Khatami’s re-election would be what most foreign countries, including Japan, want to see. But Khatami and his supporters are facing growing pressure from conservative forces at home. The country’s judicial and interior authorities, which remain under control of conservatives, have stepped up a crackdown on opposition politicians and media in recent months.
Khatami, a moderate cleric and staunch advocate of greater political and religious freedom, took the government’s helm in the summer of 1997 in a surprising and overwhelming victory.
The Khatami administration has succeeded in mending soured ties with industrialized European countries as well as Persian Gulf neighbors, including Saudi Arabia. He visited Italy and France in 1999 and went to Germany in July 2000.
Since its inauguration in early 1993, the former U.S. administration of Democratic President Bill Clinton had pursued a policy of “dual containment” against Iran and Iraq. The Clinton administration accused Tehran of engaging in the production of weapons of mass destruction, sabotaging the fragile Middle East peace process, sponsoring international terrorism and abusing human rights. Tehran vehemently denied all these charges.
The Clinton administration kept economic and other sanctions on Iran, although some signs of a thaw in the icy ties — such as sports contacts and the lifting of an import ban on some Iranian foods — emerged after Khatami’s presidential inauguration.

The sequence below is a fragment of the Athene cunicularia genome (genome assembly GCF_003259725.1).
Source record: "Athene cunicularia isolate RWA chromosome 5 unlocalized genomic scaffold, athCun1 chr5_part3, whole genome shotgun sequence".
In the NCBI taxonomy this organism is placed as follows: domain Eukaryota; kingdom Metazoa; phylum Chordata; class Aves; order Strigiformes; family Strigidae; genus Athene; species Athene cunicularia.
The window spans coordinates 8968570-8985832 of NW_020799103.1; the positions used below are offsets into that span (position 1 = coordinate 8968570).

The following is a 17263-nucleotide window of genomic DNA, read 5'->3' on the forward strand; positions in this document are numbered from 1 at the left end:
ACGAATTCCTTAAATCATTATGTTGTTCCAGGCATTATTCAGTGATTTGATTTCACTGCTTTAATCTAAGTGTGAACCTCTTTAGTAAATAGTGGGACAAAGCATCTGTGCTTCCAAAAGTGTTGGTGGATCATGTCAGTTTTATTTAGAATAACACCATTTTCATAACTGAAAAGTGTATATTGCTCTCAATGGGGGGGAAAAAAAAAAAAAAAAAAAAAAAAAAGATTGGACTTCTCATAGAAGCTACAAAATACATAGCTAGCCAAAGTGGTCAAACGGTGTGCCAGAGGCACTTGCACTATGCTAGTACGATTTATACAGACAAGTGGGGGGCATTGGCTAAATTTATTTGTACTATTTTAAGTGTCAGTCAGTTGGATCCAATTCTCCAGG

The Bush administration, which has been preoccupied by tax cuts at home and strained ties with Russia and China since taking office on Jan. 20, has not yet formulated its own policy toward Iran.
“Officials of the Bush administration are using harsh rhetoric on Iran,” a government source said. “But it is still unclear what the final shape of its Iran policy will take.”
The first major test of the Bush administration’s Iran policy will come in early August, when sanction laws against Iran and Libya are to expire.
Out of fear of drawing the ire of the U.S., its most important ally, Japan imposed strict restrictions on high-level government contacts with Iran for most of the 1990s.
But after Khatami’s presidential inauguration, resource-poor Japan resumed contacts with oil-rich Iran, culminating in a state visit to Tokyo last October by the Iranian leader. Khatami became the first Iranian head of government to make the visit since the 1979 Islamic Revolution.
In May 1993, Japan lifted a nearly 18-year freeze on fresh yen loans to Iran and provided about 38.6 billion yen for a hydroelectric power project on the Karun River in the southern part of the country.